DOI

10.17077/etd.fv9h0g65

Document Type

Thesis

Date of Degree

Spring 2018

Degree Name

MS (Master of Science)

Degree In

Biomedical Engineering

First Advisor

Jessica E. Goetz

First Committee Member

Nicole M. Grosland

Second Committee Member

Nicole A. Kallemeyn

Third Committee Member

Benjamin J. Miller

Abstract

Stage IV cancer is characterized by a cancer’s ability to metastasize, or spread throughout the body. Metastatic disease in bone is a devastating condition affecting hundreds of thousands of people each year. Stage IV cancer patients suffering from metastatic disease in the proximal femur are at high risk of catastrophic pathologic fracture, an event which severely impacts patient health. Although metrics have been created to assess the risk of impending fracture, they lack specificity in the proximal femoral region. Shortcomings of these metrics further complicate clinical decision making related to prophylactic fixation in these medically compromised individuals.

Fortunately, by using computational modeling to study this at-risk patient population, the likelihood of fracture due to metastatic lesions in the proximal femur can be more accurately assessed to improve clinical decision making. Finite element analysis (FEA) is a computational modeling technique that can non-invasively provide mechanics information to better assess true fracture risk of a given metastatic lesion. Although FEA has previously been utilized to study metastatic disease, lesions were always modeled as spheres or ellipsoids, while true lesion shapes are far more amorphous. It was the focus of this study to validate FEA’s ability to predict fracture location in cadaveric femora with realistically shaped experimental metastatic lesions. Off-set torsion, or load applied off-set from the fixed long bone axis, was applied to cadaveric specimens with mechanically induced metastatic lesions, and the resultant fracture location was compared to specimen-specific FEA models replicating the mechanical test. FEA was able to correctly predict fracture locations in five models. Determining fracture risk based on objective mechanical data may more accurate and effective in this patient population.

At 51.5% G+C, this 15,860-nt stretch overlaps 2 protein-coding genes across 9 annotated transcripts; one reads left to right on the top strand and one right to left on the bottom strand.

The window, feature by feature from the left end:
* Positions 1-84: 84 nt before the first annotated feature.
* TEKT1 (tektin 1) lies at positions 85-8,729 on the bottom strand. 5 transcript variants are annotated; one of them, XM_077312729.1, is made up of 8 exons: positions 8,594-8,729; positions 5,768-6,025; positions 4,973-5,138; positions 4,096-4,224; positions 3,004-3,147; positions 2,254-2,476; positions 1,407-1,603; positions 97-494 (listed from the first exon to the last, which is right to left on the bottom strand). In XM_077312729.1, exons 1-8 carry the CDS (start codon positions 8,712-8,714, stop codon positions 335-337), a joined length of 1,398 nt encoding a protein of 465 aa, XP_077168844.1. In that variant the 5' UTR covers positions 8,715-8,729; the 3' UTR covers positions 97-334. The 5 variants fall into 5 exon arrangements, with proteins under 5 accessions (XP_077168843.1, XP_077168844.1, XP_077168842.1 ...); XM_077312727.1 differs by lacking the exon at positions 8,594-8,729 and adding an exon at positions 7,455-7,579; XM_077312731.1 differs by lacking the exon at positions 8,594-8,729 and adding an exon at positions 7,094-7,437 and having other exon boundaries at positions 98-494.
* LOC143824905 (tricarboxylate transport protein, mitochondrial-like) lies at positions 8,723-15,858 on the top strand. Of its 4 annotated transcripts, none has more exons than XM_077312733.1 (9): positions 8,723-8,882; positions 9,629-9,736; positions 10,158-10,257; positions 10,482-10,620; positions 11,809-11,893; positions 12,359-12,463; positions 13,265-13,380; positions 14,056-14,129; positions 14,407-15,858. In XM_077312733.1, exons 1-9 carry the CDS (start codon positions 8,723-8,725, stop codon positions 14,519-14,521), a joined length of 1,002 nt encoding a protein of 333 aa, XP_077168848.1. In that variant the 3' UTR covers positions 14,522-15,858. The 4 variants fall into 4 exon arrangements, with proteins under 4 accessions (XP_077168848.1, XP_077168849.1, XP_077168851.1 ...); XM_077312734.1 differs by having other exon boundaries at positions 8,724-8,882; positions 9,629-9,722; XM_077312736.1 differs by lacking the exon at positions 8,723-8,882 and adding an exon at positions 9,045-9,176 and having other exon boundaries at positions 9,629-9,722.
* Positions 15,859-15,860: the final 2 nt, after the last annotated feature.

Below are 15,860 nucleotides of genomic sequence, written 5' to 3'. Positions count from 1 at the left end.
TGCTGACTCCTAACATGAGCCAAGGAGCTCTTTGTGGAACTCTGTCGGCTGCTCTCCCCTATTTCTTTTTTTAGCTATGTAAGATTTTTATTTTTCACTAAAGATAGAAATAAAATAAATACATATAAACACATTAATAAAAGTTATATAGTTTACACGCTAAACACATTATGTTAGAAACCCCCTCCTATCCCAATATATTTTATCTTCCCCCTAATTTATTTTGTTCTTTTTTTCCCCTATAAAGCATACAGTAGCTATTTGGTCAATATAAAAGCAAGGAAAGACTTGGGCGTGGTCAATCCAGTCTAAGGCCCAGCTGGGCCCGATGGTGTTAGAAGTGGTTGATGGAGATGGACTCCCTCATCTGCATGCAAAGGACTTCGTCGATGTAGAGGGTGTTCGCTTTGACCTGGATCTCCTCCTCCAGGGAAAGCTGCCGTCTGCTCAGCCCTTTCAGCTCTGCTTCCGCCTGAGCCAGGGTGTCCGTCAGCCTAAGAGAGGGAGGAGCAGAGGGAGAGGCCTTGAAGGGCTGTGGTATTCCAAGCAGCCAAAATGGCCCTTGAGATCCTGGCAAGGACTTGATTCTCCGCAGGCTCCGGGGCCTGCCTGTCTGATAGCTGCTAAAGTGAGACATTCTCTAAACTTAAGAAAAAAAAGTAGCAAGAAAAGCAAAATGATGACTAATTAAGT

Keywords

Biomechanics, Femur, Finite Element, Metastatic Disease, Mirel's Scoring, Validation

Pages

xiv, 76 pages

Bibliography

Includes bibliographical references (pages 72-76).

Copyright

Copyright © 2018 Palani Taver Permeswaran

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